|82||German Industry-Proposals for Control of "Military Government and Problems with Respect to the Jews in Germany," War Department Pamphlet, July 29, 1944 German Activities in Latin America Germany: Military Government "Germany: Legal Affairs," Army Service Forces Manual February 29, 1944 "German Manual," prepared by Foreign Economic Administration, July 1945 "Germany: German Military Government over Europe: The Nazi Party in Occupied Europe," Army Service Forces Manual, January 18, 1944 "Germany: German Military Government over Europe: The Protectorate of Bohemia- Moravia," Army Service Forces Manual, April 14, 1944 "Germany: German Military Government over Europe: Technical and Economic Troops in Occupied Europe," Army Service Forces Manual, January 19, 1945 "Germany: Proclamations, Ordinances and Laws Issued by Allied Military Government in Germany," Army Service Forces Manual, January 6, 1945 Germany-Military Government|
|83||"Germany-Money and Banking," Federal Reserve Board report, February 1945 "Germany: Money and Banking, prepared by Federal Reserve Board, February 1945 "Germany: Money and Banking," Army Service Forces Manual, March 1945 German Penetration of Southeastern Europe Germany-Post War Control German Property Control|
|84||"Information on German Records," War Department Pamphlet, February 3, 1945 "Preservation and Use of Key Records in Germany," War Department Pamphlet, June 6, 1944 "German Reichsbank Policy and Control," War Department Pamphlet, July 29, 1944 German Reparation Plans German State Property German Turkish Trade Agreement "Present Controls of German War Economy," prepared by Foreign Economic Administration, April 12, 1944 Germany|
|85||Germany-Banking; includes "Elimination of Nazis from the German Banking Structure," War Department Pamphlet, July 29, 1944; "German Banking Penetration in Continental Europe," prepared by the Federal Reserve Board, September 1944; and, "Germany-Money and Credit Institutions," prepared by the Federal Reserve Board, January 1944 Germany-Cartels|
|86||"The Hermann Goering Works: An Instrument of Nazi Economic Penetration and Consolidation," prepared by the Board of Economic Warfare, June 1943 Greece|
|87||Guatemala (FBI Report July 1944) Hoffmann La Roche, Inc. Holland|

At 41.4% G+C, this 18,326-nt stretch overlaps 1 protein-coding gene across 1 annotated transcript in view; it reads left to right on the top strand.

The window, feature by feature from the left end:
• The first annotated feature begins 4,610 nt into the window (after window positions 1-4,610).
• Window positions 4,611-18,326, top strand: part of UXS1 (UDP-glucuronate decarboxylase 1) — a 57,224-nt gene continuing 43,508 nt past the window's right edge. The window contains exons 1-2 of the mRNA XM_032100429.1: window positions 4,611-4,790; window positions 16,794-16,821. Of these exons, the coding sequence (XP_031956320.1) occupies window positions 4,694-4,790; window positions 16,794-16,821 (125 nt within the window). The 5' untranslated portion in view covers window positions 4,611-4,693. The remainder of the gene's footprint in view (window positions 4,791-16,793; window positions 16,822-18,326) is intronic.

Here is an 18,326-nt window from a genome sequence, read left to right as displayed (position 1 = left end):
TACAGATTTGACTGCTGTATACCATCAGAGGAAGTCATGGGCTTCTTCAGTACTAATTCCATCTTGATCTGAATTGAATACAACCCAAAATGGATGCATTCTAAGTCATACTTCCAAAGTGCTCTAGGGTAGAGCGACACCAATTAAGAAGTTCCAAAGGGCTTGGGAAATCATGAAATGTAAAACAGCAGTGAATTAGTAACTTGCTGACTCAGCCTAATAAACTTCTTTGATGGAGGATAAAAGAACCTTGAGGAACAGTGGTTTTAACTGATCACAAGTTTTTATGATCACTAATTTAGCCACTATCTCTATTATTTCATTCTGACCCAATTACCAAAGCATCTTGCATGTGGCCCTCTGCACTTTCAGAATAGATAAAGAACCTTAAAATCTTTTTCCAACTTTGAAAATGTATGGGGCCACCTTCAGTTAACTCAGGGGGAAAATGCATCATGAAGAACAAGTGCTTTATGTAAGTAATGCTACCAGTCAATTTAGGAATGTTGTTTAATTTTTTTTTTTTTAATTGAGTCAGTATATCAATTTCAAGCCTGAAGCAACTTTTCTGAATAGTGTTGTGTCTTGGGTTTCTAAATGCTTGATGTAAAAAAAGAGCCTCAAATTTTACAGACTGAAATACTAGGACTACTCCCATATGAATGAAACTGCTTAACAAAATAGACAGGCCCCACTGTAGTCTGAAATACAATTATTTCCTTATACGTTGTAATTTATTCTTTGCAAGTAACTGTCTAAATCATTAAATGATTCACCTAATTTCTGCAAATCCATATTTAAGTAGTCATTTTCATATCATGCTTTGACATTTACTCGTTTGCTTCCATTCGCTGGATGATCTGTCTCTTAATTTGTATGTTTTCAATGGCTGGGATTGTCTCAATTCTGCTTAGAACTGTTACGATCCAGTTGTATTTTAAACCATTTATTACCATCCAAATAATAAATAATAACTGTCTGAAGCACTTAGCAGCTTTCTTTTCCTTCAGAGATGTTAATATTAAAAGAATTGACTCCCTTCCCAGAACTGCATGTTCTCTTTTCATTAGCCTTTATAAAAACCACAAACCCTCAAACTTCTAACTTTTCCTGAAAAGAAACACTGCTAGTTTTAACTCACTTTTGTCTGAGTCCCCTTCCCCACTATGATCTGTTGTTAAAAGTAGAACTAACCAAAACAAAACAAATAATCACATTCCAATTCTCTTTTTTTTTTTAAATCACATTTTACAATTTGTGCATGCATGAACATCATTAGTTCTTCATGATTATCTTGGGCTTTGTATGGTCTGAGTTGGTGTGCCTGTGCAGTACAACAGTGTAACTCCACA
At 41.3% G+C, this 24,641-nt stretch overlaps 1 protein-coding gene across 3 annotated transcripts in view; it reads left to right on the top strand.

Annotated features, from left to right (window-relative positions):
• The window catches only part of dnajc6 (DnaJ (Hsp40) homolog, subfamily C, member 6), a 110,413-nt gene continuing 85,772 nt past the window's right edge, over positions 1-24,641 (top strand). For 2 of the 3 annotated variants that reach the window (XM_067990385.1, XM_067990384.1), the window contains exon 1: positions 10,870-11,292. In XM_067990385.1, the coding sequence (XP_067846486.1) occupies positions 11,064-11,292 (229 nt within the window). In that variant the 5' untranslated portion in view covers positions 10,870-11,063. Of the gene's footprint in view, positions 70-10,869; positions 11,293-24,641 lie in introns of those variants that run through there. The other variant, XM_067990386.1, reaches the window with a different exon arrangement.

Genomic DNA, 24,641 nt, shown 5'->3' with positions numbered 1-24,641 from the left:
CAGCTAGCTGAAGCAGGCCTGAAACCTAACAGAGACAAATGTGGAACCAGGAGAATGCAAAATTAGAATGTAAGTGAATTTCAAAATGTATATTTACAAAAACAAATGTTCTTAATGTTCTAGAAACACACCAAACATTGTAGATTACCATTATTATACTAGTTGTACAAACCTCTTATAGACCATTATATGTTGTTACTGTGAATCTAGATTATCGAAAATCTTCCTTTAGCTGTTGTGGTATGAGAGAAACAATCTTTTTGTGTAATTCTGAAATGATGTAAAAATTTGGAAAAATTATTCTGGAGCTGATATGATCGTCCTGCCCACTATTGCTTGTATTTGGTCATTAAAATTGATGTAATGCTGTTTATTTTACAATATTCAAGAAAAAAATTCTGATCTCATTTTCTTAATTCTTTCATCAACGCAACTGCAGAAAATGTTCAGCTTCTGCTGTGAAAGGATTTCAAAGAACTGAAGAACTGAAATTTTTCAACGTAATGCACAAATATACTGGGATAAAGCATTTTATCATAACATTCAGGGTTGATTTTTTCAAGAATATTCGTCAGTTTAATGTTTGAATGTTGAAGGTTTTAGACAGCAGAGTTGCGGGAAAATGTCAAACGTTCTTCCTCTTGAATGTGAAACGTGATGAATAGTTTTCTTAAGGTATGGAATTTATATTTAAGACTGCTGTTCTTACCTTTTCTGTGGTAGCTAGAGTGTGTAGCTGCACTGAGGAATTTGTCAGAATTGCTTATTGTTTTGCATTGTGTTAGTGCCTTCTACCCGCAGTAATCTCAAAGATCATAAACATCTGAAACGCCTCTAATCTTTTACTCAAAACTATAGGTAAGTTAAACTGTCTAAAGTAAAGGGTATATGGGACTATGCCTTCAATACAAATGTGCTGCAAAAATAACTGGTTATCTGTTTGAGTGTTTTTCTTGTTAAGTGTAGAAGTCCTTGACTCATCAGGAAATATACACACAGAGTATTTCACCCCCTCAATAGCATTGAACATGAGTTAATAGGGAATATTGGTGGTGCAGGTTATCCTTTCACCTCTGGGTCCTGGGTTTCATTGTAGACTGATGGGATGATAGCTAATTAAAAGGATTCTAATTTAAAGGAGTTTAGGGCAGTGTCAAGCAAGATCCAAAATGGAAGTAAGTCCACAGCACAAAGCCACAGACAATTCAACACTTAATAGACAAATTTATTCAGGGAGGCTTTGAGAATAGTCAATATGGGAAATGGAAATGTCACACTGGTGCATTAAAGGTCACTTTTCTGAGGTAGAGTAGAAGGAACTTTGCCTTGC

|88||Honduras (FBI Report September 1942) Hungary I.G. Chemie|
|89-94||I.G. Farben Industrie|
|95||India Industrial Diamonds ( 2 folders) Insurance|
|96||International Business Machine Corporation International Cartel Policy International Cartel List|
|98||Iron and Steel|
|99||Italy (2 folders)|
|100||Italy-Banking and Money|
|109||Kalle and Co. (6 folders) Kilgore Committee|
|112||Latin America Leakage of Information-Insurance|
|123||Cartels-Metals Cartels-Metals (Precious Metals)|
|124-126||Military Intelligence Reports|
|130||National City Bank of New York Navy Department Nazi Criminal Law Nazi Party Property Netherlands Economic Survey, prepared by the Ministry of Economic Warfare, October 1943 Netherlands-Money and Banking, printed report prepared by the Federal Reserve Board, July 1944|
|164||North Africa (5 folders)|
|165||Office of Censorship|
|166-167||Office of Strategic Services|
|167||Office of War Information|
|170||Paraguay (includes 2 FBI reports)|
|173||Peru (includes FBI report, May 1942)|
|174||N.V. Philips (6 folders)|
|176||Poland Political Aspects of International Cartels|
|177||Precious Stones and Jewelry Economic Warfare Procedure Memos Proclaimed Lists (3 folders)|
|178||Property Control in Liberated Areas Operations Reports (BEW)|
|179||Board of Economic Warfare Reports (2 folders) Reports (3 folders)|
|183||Rumania (6 folders) Russia (4 folders) Safehaven; contains besides correspondence and memoranda two Safehaven reports: "The Vesting of German Assets in Spain: A Case Study in Vesting of German Assets Aborad" (July 1945) and "Extra-Territorial Effect of Economic Measures Taken by the Occupying Powers in Germany: Problems in Recognition and Enforcement in Neutral Countries" (May 1945)|
|187||Dr. Hermann A. Schmitz|
|188||Schroder Bank Securities and Exchange Commission (2 folders)|
|190||Siemans & Halske (6 folders)|
|191||Simplon Tunnel SKF Skoda Works|
|191-194||Societe Generals de Belgique|
|194||Economic Warfare-South America Inquiries- Central/South America (2 folders)|
|195||Spain (7 folders)|
|203||State Department (5 folders) Cartels - Statutes and Translations|
|204-210||Sterling Products Inc.|
|212||Sweden (2 folders)|
|218||Treasury Department Tungsten (2 folders) Turkey United Nations Relief and Rehabilitation United States Commercial Corporation-Leitz|
|223-224||War Department (6 folders)|
|224||M.M. Warburg and Co. [Aryanization of the German Banking Firm]|
Subject File (labeled as Entry SWPU)
These records primary relate to the Foreign Alien Registration Act, Alien matters, the Voorhis Act, the Dies Committee, Fascist propaganda activities, and American neutrality matters. Arranged alphabetically by subject.
|Box #||File Subject|
|1|| Bank of France
|20||Trading With The Enemy Act